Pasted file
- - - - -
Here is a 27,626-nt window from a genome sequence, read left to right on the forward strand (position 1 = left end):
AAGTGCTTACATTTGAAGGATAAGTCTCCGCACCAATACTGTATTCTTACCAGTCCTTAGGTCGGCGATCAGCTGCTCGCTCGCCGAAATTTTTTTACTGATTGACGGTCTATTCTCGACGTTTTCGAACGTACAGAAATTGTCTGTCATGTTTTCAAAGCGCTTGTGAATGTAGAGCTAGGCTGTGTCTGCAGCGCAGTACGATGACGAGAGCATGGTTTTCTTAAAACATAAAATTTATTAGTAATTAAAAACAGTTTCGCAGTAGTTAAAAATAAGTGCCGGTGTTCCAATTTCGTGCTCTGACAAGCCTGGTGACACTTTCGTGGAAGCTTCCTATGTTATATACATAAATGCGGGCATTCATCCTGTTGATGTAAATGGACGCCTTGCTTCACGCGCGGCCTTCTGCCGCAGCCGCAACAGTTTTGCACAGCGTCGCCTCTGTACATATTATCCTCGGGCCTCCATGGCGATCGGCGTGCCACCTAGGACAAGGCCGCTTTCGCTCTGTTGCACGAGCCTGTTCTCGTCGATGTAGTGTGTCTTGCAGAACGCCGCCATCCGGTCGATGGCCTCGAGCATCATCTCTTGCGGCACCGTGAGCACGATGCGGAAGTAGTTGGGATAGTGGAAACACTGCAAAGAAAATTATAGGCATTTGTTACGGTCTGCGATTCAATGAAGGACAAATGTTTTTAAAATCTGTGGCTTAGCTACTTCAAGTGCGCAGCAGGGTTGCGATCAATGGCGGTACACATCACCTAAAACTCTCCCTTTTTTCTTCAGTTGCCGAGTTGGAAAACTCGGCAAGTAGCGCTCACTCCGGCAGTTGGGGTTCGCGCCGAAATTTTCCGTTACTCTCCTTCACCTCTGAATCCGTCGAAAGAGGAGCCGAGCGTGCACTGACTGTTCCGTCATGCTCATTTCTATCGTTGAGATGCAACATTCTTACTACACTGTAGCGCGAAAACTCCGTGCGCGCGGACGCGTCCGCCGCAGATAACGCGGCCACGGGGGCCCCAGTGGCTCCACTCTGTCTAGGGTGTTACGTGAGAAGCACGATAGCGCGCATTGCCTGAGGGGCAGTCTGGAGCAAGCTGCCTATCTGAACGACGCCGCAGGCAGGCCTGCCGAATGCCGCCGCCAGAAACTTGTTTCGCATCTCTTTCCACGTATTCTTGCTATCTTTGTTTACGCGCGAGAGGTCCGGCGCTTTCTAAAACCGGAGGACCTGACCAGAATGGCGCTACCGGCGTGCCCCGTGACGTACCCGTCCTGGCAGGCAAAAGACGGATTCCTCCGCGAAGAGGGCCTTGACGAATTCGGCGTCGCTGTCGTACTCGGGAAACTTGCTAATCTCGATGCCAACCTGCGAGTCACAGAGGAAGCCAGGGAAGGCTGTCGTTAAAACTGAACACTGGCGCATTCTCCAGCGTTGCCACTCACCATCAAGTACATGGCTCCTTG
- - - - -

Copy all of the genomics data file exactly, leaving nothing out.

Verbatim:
Here is a 27,626-nt window from a genome sequence, read left to right on the forward strand (position 1 = left end):
AAGTGCTTACATTTGAAGGATAAGTCTCCGCACCAATACTGTATTCTTACCAGTCCTTAGGTCGGCGATCAGCTGCTCGCTCGCCGAAATTTTTTTACTGATTGACGGTCTATTCTCGACGTTTTCGAACGTACAGAAATTGTCTGTCATGTTTTCAAAGCGCTTGTGAATGTAGAGCTAGGCTGTGTCTGCAGCGCAGTACGATGACGAGAGCATGGTTTTCTTAAAACATAAAATTTATTAGTAATTAAAAACAGTTTCGCAGTAGTTAAAAATAAGTGCCGGTGTTCCAATTTCGTGCTCTGACAAGCCTGGTGACACTTTCGTGGAAGCTTCCTATGTTATATACATAAATGCGGGCATTCATCCTGTTGATGTAAATGGACGCCTTGCTTCACGCGCGGCCTTCTGCCGCAGCCGCAACAGTTTTGCACAGCGTCGCCTCTGTACATATTATCCTCGGGCCTCCATGGCGATCGGCGTGCCACCTAGGACAAGGCCGCTTTCGCTCTGTTGCACGAGCCTGTTCTCGTCGATGTAGTGTGTCTTGCAGAACGCCGCCATCCGGTCGATGGCCTCGAGCATCATCTCTTGCGGCACCGTGAGCACGATGCGGAAGTAGTTGGGATAGTGGAAACACTGCAAAGAAAATTATAGGCATTTGTTACGGTCTGCGATTCAATGAAGGACAAATGTTTTTAAAATCTGTGGCTTAGCTACTTCAAGTGCGCAGCAGGGTTGCGATCAATGGCGGTACACATCACCTAAAACTCTCCCTTTTTTCTTCAGTTGCCGAGTTGGAAAACTCGGCAAGTAGCGCTCACTCCGGCAGTTGGGGTTCGCGCCGAAATTTTCCGTTACTCTCCTTCACCTCTGAATCCGTCGAAAGAGGAGCCGAGCGTGCACTGACTGTTCCGTCATGCTCATTTCTATCGTTGAGATGCAACATTCTTACTACACTGTAGCGCGAAAACTCCGTGCGCGCGGACGCGTCCGCCGCAGATAACGCGGCCACGGGGGCCCCAGTGGCTCCACTCTGTCTAGGGTGTTACGTGAGAAGCACGATAGCGCGCATTGCCTGAGGGGCAGTCTGGAGCAAGCTGCCTATCTGAACGACGCCGCAGGCAGGCCTGCCGAATGCCGCCGCCAGAAACTTGTTTCGCATCTCTTTCCACGTATTCTTGCTATCTTTGTTTACGCGCGAGAGGTCCGGCGCTTTCTAAAACCGGAGGACCTGACCAGAATGGCGCTACCGGCGTGCCCCGTGACGTACCCGTCCTGGCAGGCAAAAGACGGATTCCTCCGCGAAGAGGGCCTTGACGAATTCGGCGTCGCTGTCGTACTCGGGAAACTTGCTAATCTCGATGCCAACCTGCGAGTCACAGAGGAAGCCAGGGAAGGCTGTCGTTAAAACTGAACACTGGCGCATTCTCCAGCGTTGCCACTCACCATCAAGTACATGGCTCCTTG